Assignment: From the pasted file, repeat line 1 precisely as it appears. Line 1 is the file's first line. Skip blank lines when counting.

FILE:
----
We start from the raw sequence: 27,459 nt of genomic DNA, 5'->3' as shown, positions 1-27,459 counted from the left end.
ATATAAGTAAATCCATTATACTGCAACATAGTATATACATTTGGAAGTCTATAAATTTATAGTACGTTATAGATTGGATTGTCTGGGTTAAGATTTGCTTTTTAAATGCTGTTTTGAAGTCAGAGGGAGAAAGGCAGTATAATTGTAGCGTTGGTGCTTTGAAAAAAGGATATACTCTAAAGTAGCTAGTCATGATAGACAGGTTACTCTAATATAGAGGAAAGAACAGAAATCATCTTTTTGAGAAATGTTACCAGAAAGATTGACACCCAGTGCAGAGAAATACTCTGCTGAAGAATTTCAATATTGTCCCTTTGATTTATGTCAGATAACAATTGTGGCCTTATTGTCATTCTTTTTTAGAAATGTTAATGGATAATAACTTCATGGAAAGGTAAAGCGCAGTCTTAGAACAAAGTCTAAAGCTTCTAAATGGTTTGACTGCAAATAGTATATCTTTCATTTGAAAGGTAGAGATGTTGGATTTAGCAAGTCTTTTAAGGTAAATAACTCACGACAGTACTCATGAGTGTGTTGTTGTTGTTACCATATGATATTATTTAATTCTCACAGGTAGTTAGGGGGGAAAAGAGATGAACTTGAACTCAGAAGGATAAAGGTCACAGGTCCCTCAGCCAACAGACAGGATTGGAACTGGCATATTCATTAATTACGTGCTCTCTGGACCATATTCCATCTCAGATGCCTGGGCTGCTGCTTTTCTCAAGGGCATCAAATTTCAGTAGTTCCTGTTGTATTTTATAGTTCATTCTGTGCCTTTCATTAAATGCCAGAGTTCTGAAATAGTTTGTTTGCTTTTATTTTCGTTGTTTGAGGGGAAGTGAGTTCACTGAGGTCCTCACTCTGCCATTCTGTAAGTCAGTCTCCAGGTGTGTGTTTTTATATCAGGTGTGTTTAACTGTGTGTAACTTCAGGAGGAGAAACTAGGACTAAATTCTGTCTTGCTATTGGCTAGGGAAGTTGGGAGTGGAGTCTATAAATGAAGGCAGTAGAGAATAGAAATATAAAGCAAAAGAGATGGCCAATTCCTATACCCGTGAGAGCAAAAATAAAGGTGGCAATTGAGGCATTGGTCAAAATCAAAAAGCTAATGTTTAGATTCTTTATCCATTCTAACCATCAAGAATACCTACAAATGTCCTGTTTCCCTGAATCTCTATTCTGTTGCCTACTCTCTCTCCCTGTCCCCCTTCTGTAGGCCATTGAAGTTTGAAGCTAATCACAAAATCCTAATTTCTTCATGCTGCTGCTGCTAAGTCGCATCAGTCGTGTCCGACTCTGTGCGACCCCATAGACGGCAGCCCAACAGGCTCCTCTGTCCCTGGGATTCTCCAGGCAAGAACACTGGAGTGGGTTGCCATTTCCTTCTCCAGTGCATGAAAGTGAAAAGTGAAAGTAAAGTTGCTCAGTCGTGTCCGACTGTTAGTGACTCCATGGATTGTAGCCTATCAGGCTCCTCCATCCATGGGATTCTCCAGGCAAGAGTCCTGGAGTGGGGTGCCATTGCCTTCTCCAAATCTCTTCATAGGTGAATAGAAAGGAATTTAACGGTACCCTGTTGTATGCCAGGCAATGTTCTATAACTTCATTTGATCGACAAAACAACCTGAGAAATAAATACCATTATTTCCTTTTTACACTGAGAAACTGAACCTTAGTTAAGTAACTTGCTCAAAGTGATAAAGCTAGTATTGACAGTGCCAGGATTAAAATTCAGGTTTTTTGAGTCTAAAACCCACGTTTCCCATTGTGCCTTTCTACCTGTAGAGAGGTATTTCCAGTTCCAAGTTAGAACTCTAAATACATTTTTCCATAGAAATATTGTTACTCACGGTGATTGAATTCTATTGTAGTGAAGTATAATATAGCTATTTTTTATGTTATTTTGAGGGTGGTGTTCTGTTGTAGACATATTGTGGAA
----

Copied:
We start from the raw sequence: 27,459 nt of genomic DNA, 5'->3' as shown, positions 1-27,459 counted from the left end.